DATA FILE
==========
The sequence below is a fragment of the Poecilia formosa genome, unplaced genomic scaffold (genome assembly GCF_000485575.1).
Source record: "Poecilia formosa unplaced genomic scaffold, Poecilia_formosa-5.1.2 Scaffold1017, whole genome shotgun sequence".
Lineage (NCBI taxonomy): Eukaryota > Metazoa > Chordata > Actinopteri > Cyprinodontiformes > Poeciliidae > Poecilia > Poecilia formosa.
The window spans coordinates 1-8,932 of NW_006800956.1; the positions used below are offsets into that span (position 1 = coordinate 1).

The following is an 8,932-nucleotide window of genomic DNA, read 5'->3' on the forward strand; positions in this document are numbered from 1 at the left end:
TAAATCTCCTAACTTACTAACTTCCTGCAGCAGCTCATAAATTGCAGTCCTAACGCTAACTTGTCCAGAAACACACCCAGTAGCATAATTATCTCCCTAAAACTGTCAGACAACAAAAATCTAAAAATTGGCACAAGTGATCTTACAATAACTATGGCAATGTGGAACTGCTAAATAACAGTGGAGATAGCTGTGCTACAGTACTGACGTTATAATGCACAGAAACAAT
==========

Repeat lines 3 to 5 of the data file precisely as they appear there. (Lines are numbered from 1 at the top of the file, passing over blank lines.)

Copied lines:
Lineage (NCBI taxonomy): Eukaryota > Metazoa > Chordata > Actinopteri > Cyprinodontiformes > Poeciliidae > Poecilia > Poecilia formosa.
The window spans coordinates 1-8,932 of NW_006800956.1; the positions used below are offsets into that span (position 1 = coordinate 1).

The following is an 8,932-nucleotide window of genomic DNA, read 5'->3' on the forward strand; positions in this document are numbered from 1 at the left end: